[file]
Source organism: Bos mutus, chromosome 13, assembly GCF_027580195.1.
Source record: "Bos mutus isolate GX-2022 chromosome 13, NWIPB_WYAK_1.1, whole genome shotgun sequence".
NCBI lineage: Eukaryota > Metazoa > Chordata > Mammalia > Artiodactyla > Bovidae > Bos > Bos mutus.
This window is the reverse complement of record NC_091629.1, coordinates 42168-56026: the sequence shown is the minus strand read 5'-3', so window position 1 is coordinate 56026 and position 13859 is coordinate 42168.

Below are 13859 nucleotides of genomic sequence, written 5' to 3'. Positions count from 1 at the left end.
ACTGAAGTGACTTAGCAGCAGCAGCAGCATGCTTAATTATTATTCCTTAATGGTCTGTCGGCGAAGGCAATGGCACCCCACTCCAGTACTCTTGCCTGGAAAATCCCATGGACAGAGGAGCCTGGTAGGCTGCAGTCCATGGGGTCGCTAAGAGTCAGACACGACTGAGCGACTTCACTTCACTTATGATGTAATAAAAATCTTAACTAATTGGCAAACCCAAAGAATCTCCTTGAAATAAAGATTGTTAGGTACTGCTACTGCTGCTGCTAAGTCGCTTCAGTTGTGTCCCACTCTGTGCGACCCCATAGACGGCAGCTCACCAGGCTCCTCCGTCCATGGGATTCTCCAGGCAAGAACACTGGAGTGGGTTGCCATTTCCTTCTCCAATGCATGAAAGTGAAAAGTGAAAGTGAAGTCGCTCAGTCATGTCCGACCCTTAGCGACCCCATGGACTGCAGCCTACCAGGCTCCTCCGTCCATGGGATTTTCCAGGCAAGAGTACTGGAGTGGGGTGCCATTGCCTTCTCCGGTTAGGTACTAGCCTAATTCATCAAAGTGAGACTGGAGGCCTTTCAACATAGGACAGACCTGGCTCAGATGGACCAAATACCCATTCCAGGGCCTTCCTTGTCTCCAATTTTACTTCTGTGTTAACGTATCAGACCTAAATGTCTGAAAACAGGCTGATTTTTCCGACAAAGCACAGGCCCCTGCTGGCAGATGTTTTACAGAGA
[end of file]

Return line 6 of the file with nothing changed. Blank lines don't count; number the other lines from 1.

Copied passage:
ACTGAAGTGACTTAGCAGCAGCAGCAGCATGCTTAATTATTATTCCTTAATGGTCTGTCGGCGAAGGCAATGGCACCCCACTCCAGTACTCTTGCCTGGAAAATCCCATGGACAGAGGAGCCTGGTAGGCTGCAGTCCATGGGGTCGCTAAGAGTCAGACACGACTGAGCGACTTCACTTCACTTATGATGTAATAAAAATCTTAACTAATTGGCAAACCCAAAGAATCTCCTTGAAATAAAGATTGTTAGGTACTGCTACTGCTGCTGCTAAGTCGCTTCAGTTGTGTCCCACTCTGTGCGACCCCATAGACGGCAGCTCACCAGGCTCCTCCGTCCATGGGATTCTCCAGGCAAGAACACTGGAGTGGGTTGCCATTTCCTTCTCCAATGCATGAAAGTGAAAAGTGAAAGTGAAGTCGCTCAGTCATGTCCGACCCTTAGCGACCCCATGGACTGCAGCCTACCAGGCTCCTCCGTCCATGGGATTTTCCAGGCAAGAGTACTGGAGTGGGGTGCCATTGCCTTCTCCGGTTAGGTACTAGCCTAATTCATCAAAGTGAGACTGGAGGCCTTTCAACATAGGACAGACCTGGCTCAGATGGACCAAATACCCATTCCAGGGCCTTCCTTGTCTCCAATTTTACTTCTGTGTTAACGTATCAGACCTAAATGTCTGAAAACAGGCTGATTTTTCCGACAAAGCACAGGCCCCTGCTGGCAGATGTTTTACAGAGA